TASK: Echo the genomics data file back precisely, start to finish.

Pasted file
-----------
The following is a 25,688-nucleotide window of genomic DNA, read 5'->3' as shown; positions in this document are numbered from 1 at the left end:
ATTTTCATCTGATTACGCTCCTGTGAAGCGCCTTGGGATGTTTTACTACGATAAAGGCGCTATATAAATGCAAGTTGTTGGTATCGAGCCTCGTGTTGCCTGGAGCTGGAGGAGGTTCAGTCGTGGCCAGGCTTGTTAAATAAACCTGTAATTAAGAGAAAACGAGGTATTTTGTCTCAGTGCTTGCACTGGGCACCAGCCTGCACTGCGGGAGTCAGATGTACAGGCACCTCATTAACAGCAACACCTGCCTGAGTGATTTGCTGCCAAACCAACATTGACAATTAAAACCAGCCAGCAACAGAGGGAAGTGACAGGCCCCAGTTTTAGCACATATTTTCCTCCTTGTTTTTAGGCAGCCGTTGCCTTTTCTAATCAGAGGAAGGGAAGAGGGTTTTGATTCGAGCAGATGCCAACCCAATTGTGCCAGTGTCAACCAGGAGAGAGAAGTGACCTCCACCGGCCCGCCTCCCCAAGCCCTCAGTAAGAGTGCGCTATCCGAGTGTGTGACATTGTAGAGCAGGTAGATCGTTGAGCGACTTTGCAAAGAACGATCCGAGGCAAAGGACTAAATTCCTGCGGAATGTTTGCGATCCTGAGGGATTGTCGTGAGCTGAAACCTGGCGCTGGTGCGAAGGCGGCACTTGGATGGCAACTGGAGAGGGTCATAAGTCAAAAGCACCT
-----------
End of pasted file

The following is a 25,688-nucleotide window of genomic DNA, read 5'->3' as shown; positions in this document are numbered from 1 at the left end:
ATTTTCATCTGATTACGCTCCTGTGAAGCGCCTTGGGATGTTTTACTACGATAAAGGCGCTATATAAATGCAAGTTGTTGGTATCGAGCCTCGTGTTGCCTGGAGCTGGAGGAGGTTCAGTCGTGGCCAGGCTTGTTAAATAAACCTGTAATTAAGAGAAAACGAGGTATTTTGTCTCAGTGCTTGCACTGGGCACCAGCCTGCACTGCGGGAGTCAGATGTACAGGCACCTCATTAACAGCAACACCTGCCTGAGTGATTTGCTGCCAAACCAACATTGACAATTAAAACCAGCCAGCAACAGAGGGAAGTGACAGGCCCCAGTTTTAGCACATATTTTCCTCCTTGTTTTTAGGCAGCCGTTGCCTTTTCTAATCAGAGGAAGGGAAGAGGGTTTTGATTCGAGCAGATGCCAACCCAATTGTGCCAGTGTCAACCAGGAGAGAGAAGTGACCTCCACCGGCCCGCCTCCCCAAGCCCTCAGTAAGAGTGCGCTATCCGAGTGTGTGACATTGTAGAGCAGGTAGATCGTTGAGCGACTTTGCAAAGAACGATCCGAGGCAAAGGACTAAATTCCTGCGGAATGTTTGCGATCCTGAGGGATTGTCGTGAGCTGAAACCTGGCGCTGGTGCGAAGGCGGCACTTGGATGGCAACTGGAGAGGGTCATAAGTCAAAAGCACCT